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### 67 Cards in this Set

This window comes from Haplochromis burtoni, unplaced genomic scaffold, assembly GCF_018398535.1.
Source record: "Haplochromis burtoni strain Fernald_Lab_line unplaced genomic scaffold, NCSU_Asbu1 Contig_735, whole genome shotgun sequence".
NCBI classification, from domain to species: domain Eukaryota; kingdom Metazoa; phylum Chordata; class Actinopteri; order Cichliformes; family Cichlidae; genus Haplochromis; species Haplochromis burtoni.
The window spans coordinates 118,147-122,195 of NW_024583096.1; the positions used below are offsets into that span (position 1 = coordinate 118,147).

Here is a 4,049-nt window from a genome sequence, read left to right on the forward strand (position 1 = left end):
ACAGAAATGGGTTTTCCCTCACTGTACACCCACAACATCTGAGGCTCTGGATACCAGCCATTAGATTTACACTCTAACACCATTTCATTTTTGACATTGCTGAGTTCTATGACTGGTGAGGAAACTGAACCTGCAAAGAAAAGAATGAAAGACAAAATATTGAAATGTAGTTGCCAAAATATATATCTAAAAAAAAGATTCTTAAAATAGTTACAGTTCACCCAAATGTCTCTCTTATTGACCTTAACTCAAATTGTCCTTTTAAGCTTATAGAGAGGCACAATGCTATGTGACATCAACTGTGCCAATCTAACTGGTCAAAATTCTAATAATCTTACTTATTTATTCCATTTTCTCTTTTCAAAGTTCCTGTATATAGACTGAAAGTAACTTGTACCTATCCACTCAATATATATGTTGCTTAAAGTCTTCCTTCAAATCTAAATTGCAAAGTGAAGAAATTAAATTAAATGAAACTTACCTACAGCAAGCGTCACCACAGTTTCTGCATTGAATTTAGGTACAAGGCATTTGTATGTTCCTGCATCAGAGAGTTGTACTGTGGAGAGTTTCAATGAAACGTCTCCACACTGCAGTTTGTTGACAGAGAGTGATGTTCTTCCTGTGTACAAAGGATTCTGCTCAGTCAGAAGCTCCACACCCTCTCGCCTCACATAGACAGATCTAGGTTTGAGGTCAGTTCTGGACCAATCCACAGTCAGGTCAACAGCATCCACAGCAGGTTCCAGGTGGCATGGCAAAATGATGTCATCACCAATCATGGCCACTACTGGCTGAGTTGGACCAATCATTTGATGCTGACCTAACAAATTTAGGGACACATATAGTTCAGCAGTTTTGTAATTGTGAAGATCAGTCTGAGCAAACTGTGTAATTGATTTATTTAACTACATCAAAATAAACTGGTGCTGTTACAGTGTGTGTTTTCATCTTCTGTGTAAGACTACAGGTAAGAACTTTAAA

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 What is a Concept? A concept is something that can be quantifiable in some manner What is a construct? A construct is a special concept. However, it is not readily quantifiable. One must use a theoretical framework to decide for operational variables to test for the construct. Ex: Chair is a concept. Comfort of the chair is a construct What scales are used? Nominal ordinal interval ratio What scales are used? Nominal ordinal interval ratio What is a nominal scale Nominal scales are names that can be associated with numbers. It codes a variable into a number. This is the lowest form of a scale, and some places do not recognize this as such. Characteristics of an ordinal scale First real scale magnitude varies along a continuum no math manipulations ex. class rank a track record a simple list of 1st, 2nd, 3rd pitfall: doesn't address distances between magnitudes Interval scale characteristics equal distances on a number line explains equal maginitudes can have linear transformations ex: temp scale - Celcius relative: pull to the right or left, distances remain the same shapes of distribution should remain the same If you see two shapes and want to see if they share the same interval scale, plot out and if in a straight line, they share the scale Each interval scale is also ordinal, and nominal pitfall: doesn't give info about proportions ratio scale characteristics zero is fixed. can't be moved, isn't relative proportion of magnitude is also equal to proportion on number line hierarchal in nature - upgraded interval scale Slope may vary depending upon the equation for transformation. However, it always goes through zero. Kelvin scale is example of temperature as a ratio. What is meta-analysis summary of results over a huge body of studies. You increase the validity of findings IF the study has been conducted properly. Qualitative study Uses Inductive reasoning generalize over separate studies Quantitative Study Hard sciences like Psychology Deductive Reasoning is used Uses more causal relationships (If Then) Major types of Validity Content Validity Criterion Related Validity Construct Validity Three types of Validity Validity in Qualitative Research Validity in Quantitative Research Validity in Measurement Explain Construct Validity this is the degree to which a test measures the theoretical construct or trait it was designed to measure. Based on current theory regardng the trait, the researcher makes predictions about how test scores will behave. The predictions are tested. If data supports prediction, construct validity is enhanced. If data are not supported: 1.the exp. was flawed 2.theory was wrong and should be revised 3. test doesn't measure trait How do you make a prediction support consruct validity? Allow for group differences allow for changes look for correlations Look at processes What factors threaten internal validity? history, maturation, pretest effects, instruments, statistical regression towards the mean, differential selection of participants, mortality, and interactions of factors What are the threats to external validity? Interaction effects of selection biases and treatment, reactive interaction effect of pretesting, reactive effect of experimental procedure, and multiple treatment interference Types of validity in Qualitative research Description Interpretation Theory Also, validity threats: Researcher Bias (researcher's existing theory or preconceptions and the selection of data stand out to researcher.) Reactivity (influence of researcher on the settings or individuals) Validity threats in qual studies Researcher Bias (researcher's existing theory or preconceptions) Reactivity (influence of researcher on the settings or individuals) Checklist of options to reduce validity threats MO approach (hold validity threats in contrast - treat as events) Search for discrepant events and negative cases analyzing these data is key! Triangulation collecting info from a diverse range of individuals and settings Feedback Member checks- feedback from the people you are studying Rich data - "Thich" in that it is detailed and complete enough to reveal the picture of what is going on Quasi-statistics running the simple numeric results that can readily be derived from the data. Comparison Generalization in Qualitative Research Internal generalizability - gen of a conclusion w/in the setting or group External generalizability - not as crucial - face value? 3 steps that make a random design 1. Randomly select participants 2. random assignments of participants to groups 3. random assignemtn of treatments to groups Quasi-experimental design deals with intact groups like classrooms major goal of randomness To provide control in equal conditions that may affect outcome of treatment How to begin randomizing 1. Decide and define population 2. Select a random representative sample. Remember to look at clusters or strata for population. This shrinks image of population. This is called the stratification approach Validity with experimental design Internal validity: Does treatment produce any difference w/in a certain study? External validity: Does treatment make a generalization to a population? Sample group size The more factors you introduce, the smaller the sample group. (think of this as refining a search on the internet!) best random design? Randomized Solomon 4-group design Reliability The degree to whichthe measurement is accurate and precise Types of reliability Internal consistancy- indicates to what degree the test scores reflect the same construct Cronbach's alpha varies between 0-1 0=low reliability 1= high reliability test-retest reliability reliability for stability across time points ex. changes in vision Pearson correlation, r r shows the correlation between x & y value between -1 and +1 want a + score for test/retest content validity 1. face validity (arm chair) 2. logical validity - exam the degree to which items reflect content domain measured by test. all cells proportionally represented at all levels Criterion Related Validity ex: entrance exam test 2 aspects to criterion related validity Predictibility (predictive validity) concurrent construct validity to what degree does measurement measure what it is supposed to measure theoretical frameworks operationalize measurable variables CFA confirmatory factor analysis will allow to test for hypothesized structure of test p-values when alpha is set before testing, the p-value is the actual figure of error found. Thus, use the highest alpha you can afford, but typically is 5%. So: if p=0.023 when an alpha has been set to 0.05, the error is less than 5%. Then we reject the null hypothesis. (Thus saying that the hypothesis is not equal to zero.) Accept the alternate hypothesis. The smaller the alpha, the easier it is to reject or accept the null. Variance problems not all numbers are in the same unit, so must find standard deviation Standard Deviation drawbacks to finding SD: when you square the variance, you're artificially inflating the numbers variance has different units of measure target variable dependent variable outcome Predictor variable Independent variable Variance proportion square the correlation. This answers: What proportion of variance in Y is explained by the variance in x? Variance a magnitude that indicates the spread of scores about the mean. finding variance Ssquared=(x1-meanx)squared+(X2-meanx)squared....divided by n-1 measurement validity how well does the test measure the construct? labeling construct will depend upon your background knowledge. measure of linear relationships correlation between two variables scatterplot design the closer the dots are to a median line, the higher/stronger the relationship finding standard deviation take Ssquared and find the square root covariance if neg, neg correlation if pos, pos correlation is found by taking covariance if neg, neg correlation if pos, pos correlation is found by taking sig p-value semi-partial, or squared part correlation gives proportion of unique contribution ANOVA Analysis of Variance a statistical procedure F A statistic higher F= lower p value=higher chance to reject null zero correlation if line on graph is horizontal Lack of relationship big circle of plots on graph with no linear line Curve linear or quadratic when the line on a graph is curved how to study a curve linear graph Analyze the intervals to form a linear relationship examine meaningful sub groups population coefficient large P with x and y beneath Null hypothesis Ho=zero This means no correlation Alternate hypothesis Ha is not equal to zero Type 1 error to falsely reject the null hypothesis Level of acceptable error 5% Alpha value of acceptable error 0.05 level of significance More on alpha Alpha is the probablility of a type 1 error.